The graduate

"The graduate" Continued...

Issue: "Summer of '68," Aug. 9, 2008

Creativity R Us: To a required art class in the art museum I carried a roommate's black cat and let the cat out of the bag onto the museum floor, explaining that I had just created a work of art that showed how the Black Panthers were freeing themselves from the container in which American society placed members of their race. I received an Honors for that effort, even though the cat ran away and hid among some expensive canvases, prompting a frenzied search.

During my freshmen and sophomore years I read Norman Mailer, Ken Kesey, Kurt Vonnegut, and so on. I did door-to-door campaigning for peace candidates and went to anti-war rallies in Washington and elsewhere. But I was pushing for something more, for someone who had a handle on regenerating mankind: If mankind was not to destroy itself, humanity in some way had to change. Or so I told myself, putting my personal unhappiness into grandiose terms.

Some discussed regeneration through genetic engineering. Yale professor Jose Delgado had faith in ESB (electrical stimulation of the brain) and was putting tiny sensors into the brains of monkeys to control their behavior. Est, dianetics, and primal screaming were all competing to become the way, the truth, and the opportunity for us to become the liberated, slithery beings we were meant to be. Music and drugs also offered hope for change.

So did a wide variety of religions and cults. In The Religious Situation: 1968, Huston Smith wrote that the intellectually best students were checking out "meditation, then Yoga, then Zen . . . tantra, the kundalini, the chakras, the I Ching . . . astrology, astral bodies, auras, UFOs, Tarot cards, parapsychology, witchcraft, and magic. . . . And underlying everything of course, the psychedelic drugs."

Why did I deviate from Charlie Reich's softcore patter about green change? Why, instead of embracing drugs and Eastern religions, did I begin to fall in step with hardcore Marxism's red tide? I could say I was searching for meaning-true enough-but ugly envy and hatred played a large part. I could try to cast blame on others, and shepherds promoting evil did play a part, but the prime truth lies in G.K. Chesterton's terse response when asked to write about "What's Wrong with the World?" He wrote, "I am."

After all, lots of students at that time began wearing T-shirts picturing Che Guevara-Castro's sidekick had died in 1967 at age 39-but I read and at one point even memorized part of a speech he had given to a meeting of Cuban Communist youth. Guevara said the Communist "does not keep his honor secret or reduce it to formulas, but expresses it at all times." He shows "an independent spirit whenever something arises that is not right, no matter what anyone says about it. . . . He feels anguish when a man is assassinated in any corner of the world, and he feels elation when in some corner of the world a new banner of liberty is raised."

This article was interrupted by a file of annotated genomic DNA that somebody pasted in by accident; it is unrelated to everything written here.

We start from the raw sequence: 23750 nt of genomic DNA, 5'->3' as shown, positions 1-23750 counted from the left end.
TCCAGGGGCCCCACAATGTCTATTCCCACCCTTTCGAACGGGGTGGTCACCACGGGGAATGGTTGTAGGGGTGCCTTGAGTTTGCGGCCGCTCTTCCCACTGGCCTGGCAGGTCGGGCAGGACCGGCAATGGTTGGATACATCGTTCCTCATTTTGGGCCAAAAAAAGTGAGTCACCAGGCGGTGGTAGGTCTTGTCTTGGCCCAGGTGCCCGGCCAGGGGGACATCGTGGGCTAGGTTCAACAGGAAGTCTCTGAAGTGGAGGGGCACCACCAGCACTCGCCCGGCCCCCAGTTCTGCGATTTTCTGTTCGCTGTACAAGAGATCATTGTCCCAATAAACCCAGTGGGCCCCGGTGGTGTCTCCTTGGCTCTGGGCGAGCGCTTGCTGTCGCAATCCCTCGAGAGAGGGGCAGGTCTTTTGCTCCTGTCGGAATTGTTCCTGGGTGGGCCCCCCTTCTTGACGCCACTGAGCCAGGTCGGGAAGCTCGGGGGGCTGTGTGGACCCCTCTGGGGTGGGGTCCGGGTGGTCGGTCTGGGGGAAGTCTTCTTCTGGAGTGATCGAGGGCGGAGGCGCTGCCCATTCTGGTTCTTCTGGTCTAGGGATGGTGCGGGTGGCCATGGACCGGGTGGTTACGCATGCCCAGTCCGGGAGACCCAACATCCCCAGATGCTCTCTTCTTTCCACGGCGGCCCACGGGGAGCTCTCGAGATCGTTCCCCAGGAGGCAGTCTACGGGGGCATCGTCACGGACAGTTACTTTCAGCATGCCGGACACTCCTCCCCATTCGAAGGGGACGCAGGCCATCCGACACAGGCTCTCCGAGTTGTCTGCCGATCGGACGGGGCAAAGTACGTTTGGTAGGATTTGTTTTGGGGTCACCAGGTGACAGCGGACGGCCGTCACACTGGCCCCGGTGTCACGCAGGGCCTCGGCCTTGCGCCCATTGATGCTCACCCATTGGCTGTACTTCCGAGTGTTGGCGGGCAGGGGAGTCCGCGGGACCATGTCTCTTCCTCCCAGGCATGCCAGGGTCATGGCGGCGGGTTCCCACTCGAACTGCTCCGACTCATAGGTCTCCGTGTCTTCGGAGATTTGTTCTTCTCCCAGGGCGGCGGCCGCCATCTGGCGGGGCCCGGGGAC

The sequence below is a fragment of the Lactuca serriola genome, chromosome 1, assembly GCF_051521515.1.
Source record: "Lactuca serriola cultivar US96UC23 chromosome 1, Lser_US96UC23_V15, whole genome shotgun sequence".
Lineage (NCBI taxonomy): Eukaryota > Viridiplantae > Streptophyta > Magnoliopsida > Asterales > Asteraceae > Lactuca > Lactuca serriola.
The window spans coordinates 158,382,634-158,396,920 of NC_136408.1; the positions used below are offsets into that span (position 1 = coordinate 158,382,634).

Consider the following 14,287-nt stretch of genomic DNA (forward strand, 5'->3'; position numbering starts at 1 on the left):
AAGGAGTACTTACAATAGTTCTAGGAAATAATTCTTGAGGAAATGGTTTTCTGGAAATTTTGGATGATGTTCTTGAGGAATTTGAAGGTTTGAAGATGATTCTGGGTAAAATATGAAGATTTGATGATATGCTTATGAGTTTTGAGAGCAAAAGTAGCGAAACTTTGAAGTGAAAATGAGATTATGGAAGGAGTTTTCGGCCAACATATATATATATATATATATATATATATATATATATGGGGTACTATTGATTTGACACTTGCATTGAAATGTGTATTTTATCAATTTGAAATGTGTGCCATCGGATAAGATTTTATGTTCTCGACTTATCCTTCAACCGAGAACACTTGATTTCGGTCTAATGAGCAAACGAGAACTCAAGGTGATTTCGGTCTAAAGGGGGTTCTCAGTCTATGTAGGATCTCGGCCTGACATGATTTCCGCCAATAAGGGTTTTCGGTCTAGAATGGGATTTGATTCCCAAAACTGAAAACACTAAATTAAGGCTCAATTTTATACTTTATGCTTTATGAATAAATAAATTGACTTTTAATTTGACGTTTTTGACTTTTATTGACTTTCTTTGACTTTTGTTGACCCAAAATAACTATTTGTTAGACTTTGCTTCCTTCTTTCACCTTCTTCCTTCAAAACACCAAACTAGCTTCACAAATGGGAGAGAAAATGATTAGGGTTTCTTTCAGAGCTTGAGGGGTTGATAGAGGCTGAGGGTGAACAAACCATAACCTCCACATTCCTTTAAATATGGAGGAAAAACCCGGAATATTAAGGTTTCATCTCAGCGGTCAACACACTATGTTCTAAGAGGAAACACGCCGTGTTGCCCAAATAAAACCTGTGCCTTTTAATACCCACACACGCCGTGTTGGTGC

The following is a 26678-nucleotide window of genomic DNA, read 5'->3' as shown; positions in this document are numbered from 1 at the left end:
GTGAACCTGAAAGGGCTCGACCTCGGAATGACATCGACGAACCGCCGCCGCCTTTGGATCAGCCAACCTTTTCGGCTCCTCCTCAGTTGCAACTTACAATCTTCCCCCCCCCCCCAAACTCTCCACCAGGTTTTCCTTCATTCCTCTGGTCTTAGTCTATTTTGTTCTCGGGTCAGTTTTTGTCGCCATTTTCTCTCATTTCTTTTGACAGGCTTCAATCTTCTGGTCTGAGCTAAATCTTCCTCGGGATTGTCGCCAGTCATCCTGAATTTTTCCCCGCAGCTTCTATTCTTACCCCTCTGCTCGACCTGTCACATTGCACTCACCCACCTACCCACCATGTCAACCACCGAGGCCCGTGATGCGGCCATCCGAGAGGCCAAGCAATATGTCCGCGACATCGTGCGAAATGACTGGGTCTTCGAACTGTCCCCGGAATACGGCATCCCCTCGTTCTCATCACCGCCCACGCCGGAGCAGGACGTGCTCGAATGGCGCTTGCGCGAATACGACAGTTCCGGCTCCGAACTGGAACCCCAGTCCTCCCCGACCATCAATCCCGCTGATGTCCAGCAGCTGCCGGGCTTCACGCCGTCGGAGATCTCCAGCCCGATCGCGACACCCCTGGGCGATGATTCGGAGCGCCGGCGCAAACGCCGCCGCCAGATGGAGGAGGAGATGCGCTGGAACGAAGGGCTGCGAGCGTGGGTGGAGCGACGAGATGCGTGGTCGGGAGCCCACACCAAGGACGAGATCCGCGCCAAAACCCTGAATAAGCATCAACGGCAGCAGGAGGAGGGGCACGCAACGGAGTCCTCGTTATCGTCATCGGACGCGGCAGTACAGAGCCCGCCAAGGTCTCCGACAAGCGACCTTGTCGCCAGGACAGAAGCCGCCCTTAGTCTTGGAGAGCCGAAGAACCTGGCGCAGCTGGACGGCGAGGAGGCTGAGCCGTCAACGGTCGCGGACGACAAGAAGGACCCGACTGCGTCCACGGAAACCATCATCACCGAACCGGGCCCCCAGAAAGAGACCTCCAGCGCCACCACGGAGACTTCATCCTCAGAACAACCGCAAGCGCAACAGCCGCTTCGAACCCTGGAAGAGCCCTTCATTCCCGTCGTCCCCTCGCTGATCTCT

Guevara concluded, "After making many sacrifices, yes, after perhaps having found ourselves often at the edge of destruction . . . some fine day, almost without realizing it, we shall have created, together with the other peoples of the world, the communist society, our ideal." I latched onto that: Communism, not Charlie Reich's sensing of student brains or Jose Delgado's insertion of sensors in monkey brains, was the road to regenerate mankind. I saw what I called sin (but not my own) and considered it as caused by "alienation derived from the division of labor and the existence of a private-property-owning class."

Those were words I began to mouth. I thought I believed them. I also thought that I was realistic about the costs. Of course the revolution would meet with opposition from the bourgeoisie. Of course a terrible struggle would inevitably result. Of course the progressive forces, to be triumphant, would have to be united. Of course the most efficient way to unite those forces would be to centralize all authority in the hands of those who most clearly understood the revolutionary imperative: the leadership of the Communist Party.

This would not be a dictatorship for personal gain, though, for the dictatorship is only the transitional stage required to eliminate capitalists and capitalism from the body politic. During the transitional period terrible things would be done, but shrinking from them would simply create more misery by prolonging the birth pains of the new era. Thus, more killing means less killing; more dictatorship means less dictatorship; war is peace and totalitarianism is freedom-all in the long run. Yes, communism led to much inhumanity or "sin," but it was sin going somewhere, sin that would wipe out sin.


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